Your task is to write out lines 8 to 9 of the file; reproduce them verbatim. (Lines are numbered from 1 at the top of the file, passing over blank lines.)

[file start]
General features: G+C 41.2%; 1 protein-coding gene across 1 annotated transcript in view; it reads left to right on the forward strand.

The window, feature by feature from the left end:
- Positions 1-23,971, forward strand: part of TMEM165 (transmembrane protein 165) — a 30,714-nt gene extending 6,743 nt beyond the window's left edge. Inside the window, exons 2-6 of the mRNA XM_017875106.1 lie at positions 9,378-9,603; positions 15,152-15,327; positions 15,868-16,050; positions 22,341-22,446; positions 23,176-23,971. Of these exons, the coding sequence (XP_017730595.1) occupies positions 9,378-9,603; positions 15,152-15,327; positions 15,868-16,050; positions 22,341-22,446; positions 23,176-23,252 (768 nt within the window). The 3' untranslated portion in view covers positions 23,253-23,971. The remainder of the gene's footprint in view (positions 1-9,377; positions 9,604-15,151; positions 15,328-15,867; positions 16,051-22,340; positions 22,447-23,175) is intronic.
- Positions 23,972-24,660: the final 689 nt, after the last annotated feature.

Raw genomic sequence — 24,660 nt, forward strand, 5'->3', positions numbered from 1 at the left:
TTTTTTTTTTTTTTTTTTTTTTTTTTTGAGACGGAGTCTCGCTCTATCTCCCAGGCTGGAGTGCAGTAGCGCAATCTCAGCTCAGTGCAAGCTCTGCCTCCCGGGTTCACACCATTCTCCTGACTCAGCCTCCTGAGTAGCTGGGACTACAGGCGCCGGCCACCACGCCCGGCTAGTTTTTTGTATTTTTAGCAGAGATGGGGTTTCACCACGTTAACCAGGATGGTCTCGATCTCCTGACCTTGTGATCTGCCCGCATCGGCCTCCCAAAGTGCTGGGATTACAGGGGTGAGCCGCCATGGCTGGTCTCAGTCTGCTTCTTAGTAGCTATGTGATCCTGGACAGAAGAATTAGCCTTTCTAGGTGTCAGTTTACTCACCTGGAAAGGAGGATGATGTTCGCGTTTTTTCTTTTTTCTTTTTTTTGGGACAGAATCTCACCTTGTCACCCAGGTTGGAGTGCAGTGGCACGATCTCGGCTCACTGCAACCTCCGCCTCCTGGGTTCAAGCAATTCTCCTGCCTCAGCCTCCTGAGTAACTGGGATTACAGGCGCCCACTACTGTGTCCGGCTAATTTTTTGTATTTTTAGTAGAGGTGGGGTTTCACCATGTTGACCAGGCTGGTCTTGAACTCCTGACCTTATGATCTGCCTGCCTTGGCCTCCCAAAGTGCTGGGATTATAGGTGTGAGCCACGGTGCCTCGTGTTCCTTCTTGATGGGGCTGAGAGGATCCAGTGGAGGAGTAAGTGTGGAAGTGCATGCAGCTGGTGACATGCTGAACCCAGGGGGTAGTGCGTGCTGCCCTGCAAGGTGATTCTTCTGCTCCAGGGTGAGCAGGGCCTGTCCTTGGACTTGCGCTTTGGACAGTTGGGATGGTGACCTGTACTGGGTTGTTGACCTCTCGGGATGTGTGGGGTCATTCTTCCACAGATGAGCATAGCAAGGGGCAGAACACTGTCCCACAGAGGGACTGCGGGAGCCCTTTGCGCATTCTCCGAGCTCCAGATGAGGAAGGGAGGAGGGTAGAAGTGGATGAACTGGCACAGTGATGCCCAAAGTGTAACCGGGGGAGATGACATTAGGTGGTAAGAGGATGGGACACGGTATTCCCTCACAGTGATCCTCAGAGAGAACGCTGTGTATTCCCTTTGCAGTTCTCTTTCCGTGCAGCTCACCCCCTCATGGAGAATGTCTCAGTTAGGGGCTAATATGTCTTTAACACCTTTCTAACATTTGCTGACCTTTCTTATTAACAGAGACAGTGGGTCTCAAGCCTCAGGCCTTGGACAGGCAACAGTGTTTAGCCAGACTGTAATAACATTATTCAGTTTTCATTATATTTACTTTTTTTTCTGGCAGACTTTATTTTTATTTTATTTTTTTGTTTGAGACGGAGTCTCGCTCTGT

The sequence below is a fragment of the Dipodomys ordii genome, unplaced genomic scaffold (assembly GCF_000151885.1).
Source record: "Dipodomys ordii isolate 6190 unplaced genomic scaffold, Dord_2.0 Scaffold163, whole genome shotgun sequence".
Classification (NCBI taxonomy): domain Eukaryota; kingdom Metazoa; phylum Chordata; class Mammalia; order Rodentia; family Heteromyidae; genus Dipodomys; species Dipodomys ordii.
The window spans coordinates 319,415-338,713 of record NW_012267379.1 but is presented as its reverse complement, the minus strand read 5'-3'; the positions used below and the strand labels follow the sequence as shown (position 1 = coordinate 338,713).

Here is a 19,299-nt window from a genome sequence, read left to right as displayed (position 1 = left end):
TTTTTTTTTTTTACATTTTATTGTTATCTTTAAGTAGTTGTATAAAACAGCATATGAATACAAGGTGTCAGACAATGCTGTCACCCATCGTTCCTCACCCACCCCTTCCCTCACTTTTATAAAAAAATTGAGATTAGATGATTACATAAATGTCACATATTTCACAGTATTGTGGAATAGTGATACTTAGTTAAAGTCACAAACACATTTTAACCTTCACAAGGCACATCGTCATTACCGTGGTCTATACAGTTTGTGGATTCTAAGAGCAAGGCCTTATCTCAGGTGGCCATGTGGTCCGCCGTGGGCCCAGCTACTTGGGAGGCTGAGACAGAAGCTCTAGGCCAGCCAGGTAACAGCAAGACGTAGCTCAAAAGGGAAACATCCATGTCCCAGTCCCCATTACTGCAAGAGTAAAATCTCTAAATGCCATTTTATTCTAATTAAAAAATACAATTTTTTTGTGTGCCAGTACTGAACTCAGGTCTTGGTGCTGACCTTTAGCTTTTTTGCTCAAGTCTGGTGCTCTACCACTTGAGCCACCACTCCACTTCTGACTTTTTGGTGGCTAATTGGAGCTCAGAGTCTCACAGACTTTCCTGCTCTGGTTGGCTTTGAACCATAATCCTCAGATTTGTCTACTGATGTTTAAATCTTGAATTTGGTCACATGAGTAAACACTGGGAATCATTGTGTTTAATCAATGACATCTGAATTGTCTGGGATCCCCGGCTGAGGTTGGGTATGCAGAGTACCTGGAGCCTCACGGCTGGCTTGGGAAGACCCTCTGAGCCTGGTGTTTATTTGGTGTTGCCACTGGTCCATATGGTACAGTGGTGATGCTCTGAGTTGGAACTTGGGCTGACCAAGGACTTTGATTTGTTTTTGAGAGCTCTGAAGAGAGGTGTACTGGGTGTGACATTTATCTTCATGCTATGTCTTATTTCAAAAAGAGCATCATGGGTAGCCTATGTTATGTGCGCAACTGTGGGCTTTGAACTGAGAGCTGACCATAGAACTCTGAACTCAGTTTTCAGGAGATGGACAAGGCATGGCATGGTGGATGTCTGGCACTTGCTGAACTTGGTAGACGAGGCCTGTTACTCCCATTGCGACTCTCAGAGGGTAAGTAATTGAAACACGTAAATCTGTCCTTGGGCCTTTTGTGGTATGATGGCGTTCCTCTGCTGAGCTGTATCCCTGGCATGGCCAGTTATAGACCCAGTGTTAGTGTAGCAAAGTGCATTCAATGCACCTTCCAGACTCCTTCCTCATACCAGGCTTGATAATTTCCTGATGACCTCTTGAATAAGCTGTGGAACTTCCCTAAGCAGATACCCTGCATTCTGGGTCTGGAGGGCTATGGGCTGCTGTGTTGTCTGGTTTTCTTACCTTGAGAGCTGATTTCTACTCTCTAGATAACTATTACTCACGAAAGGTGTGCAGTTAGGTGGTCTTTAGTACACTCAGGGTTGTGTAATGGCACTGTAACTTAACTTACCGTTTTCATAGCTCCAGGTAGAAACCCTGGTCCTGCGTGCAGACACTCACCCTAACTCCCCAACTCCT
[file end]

Source record: "Dipodomys ordii isolate 6190 unplaced genomic scaffold, Dord_2.0 Scaffold163, whole genome shotgun sequence".
Classification (NCBI taxonomy): domain Eukaryota; kingdom Metazoa; phylum Chordata; class Mammalia; order Rodentia; family Heteromyidae; genus Dipodomys; species Dipodomys ordii.